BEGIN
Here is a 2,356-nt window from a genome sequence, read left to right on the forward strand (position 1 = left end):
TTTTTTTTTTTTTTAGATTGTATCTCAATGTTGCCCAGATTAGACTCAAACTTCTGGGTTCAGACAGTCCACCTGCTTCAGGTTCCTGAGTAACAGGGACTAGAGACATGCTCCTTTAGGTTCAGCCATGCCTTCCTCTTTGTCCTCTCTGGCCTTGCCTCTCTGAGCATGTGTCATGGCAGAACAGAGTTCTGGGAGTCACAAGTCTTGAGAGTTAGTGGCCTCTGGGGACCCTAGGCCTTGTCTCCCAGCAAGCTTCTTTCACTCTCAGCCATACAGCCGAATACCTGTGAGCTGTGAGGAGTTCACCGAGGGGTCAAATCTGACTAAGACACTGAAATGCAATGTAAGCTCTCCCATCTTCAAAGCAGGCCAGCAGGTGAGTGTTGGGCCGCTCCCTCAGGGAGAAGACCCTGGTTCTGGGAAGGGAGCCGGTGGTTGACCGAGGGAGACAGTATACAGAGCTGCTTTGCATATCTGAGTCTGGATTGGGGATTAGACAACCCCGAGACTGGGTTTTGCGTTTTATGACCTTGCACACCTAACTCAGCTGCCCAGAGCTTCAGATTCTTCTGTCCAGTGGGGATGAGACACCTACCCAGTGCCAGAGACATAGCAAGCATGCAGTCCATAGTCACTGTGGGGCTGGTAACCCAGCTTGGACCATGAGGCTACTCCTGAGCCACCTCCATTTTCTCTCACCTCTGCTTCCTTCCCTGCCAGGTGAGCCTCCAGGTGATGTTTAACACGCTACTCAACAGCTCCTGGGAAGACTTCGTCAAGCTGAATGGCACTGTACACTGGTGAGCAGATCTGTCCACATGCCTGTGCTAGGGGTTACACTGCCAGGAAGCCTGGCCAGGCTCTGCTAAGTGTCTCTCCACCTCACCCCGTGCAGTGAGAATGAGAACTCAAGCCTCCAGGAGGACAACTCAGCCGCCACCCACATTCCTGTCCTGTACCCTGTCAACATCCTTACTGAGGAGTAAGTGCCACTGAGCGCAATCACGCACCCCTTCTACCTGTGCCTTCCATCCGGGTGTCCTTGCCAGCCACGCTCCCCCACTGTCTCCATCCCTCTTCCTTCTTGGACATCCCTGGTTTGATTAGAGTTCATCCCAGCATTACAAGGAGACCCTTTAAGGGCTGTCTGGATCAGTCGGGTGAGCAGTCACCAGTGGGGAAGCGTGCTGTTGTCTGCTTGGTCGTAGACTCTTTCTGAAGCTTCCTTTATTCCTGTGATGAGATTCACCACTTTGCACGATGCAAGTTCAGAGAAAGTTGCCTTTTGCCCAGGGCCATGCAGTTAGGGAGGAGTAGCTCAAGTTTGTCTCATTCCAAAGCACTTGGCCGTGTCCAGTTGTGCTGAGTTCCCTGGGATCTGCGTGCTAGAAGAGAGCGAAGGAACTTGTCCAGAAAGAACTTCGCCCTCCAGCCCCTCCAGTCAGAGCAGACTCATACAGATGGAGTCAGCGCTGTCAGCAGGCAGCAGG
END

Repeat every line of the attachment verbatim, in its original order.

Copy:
Here is a 2,356-nt window from a genome sequence, read left to right on the forward strand (position 1 = left end):
TTTTTTTTTTTTTTAGATTGTATCTCAATGTTGCCCAGATTAGACTCAAACTTCTGGGTTCAGACAGTCCACCTGCTTCAGGTTCCTGAGTAACAGGGACTAGAGACATGCTCCTTTAGGTTCAGCCATGCCTTCCTCTTTGTCCTCTCTGGCCTTGCCTCTCTGAGCATGTGTCATGGCAGAACAGAGTTCTGGGAGTCACAAGTCTTGAGAGTTAGTGGCCTCTGGGGACCCTAGGCCTTGTCTCCCAGCAAGCTTCTTTCACTCTCAGCCATACAGCCGAATACCTGTGAGCTGTGAGGAGTTCACCGAGGGGTCAAATCTGACTAAGACACTGAAATGCAATGTAAGCTCTCCCATCTTCAAAGCAGGCCAGCAGGTGAGTGTTGGGCCGCTCCCTCAGGGAGAAGACCCTGGTTCTGGGAAGGGAGCCGGTGGTTGACCGAGGGAGACAGTATACAGAGCTGCTTTGCATATCTGAGTCTGGATTGGGGATTAGACAACCCCGAGACTGGGTTTTGCGTTTTATGACCTTGCACACCTAACTCAGCTGCCCAGAGCTTCAGATTCTTCTGTCCAGTGGGGATGAGACACCTACCCAGTGCCAGAGACATAGCAAGCATGCAGTCCATAGTCACTGTGGGGCTGGTAACCCAGCTTGGACCATGAGGCTACTCCTGAGCCACCTCCATTTTCTCTCACCTCTGCTTCCTTCCCTGCCAGGTGAGCCTCCAGGTGATGTTTAACACGCTACTCAACAGCTCCTGGGAAGACTTCGTCAAGCTGAATGGCACTGTACACTGGTGAGCAGATCTGTCCACATGCCTGTGCTAGGGGTTACACTGCCAGGAAGCCTGGCCAGGCTCTGCTAAGTGTCTCTCCACCTCACCCCGTGCAGTGAGAATGAGAACTCAAGCCTCCAGGAGGACAACTCAGCCGCCACCCACATTCCTGTCCTGTACCCTGTCAACATCCTTACTGAGGAGTAAGTGCCACTGAGCGCAATCACGCACCCCTTCTACCTGTGCCTTCCATCCGGGTGTCCTTGCCAGCCACGCTCCCCCACTGTCTCCATCCCTCTTCCTTCTTGGACATCCCTGGTTTGATTAGAGTTCATCCCAGCATTACAAGGAGACCCTTTAAGGGCTGTCTGGATCAGTCGGGTGAGCAGTCACCAGTGGGGAAGCGTGCTGTTGTCTGCTTGGTCGTAGACTCTTTCTGAAGCTTCCTTTATTCCTGTGATGAGATTCACCACTTTGCACGATGCAAGTTCAGAGAAAGTTGCCTTTTGCCCAGGGCCATGCAGTTAGGGAGGAGTAGCTCAAGTTTGTCTCATTCCAAAGCACTTGGCCGTGTCCAGTTGTGCTGAGTTCCCTGGGATCTGCGTGCTAGAAGAGAGCGAAGGAACTTGTCCAGAAAGAACTTCGCCCTCCAGCCCCTCCAGTCAGAGCAGACTCATACAGATGGAGTCAGCGCTGTCAGCAGGCAGCAGG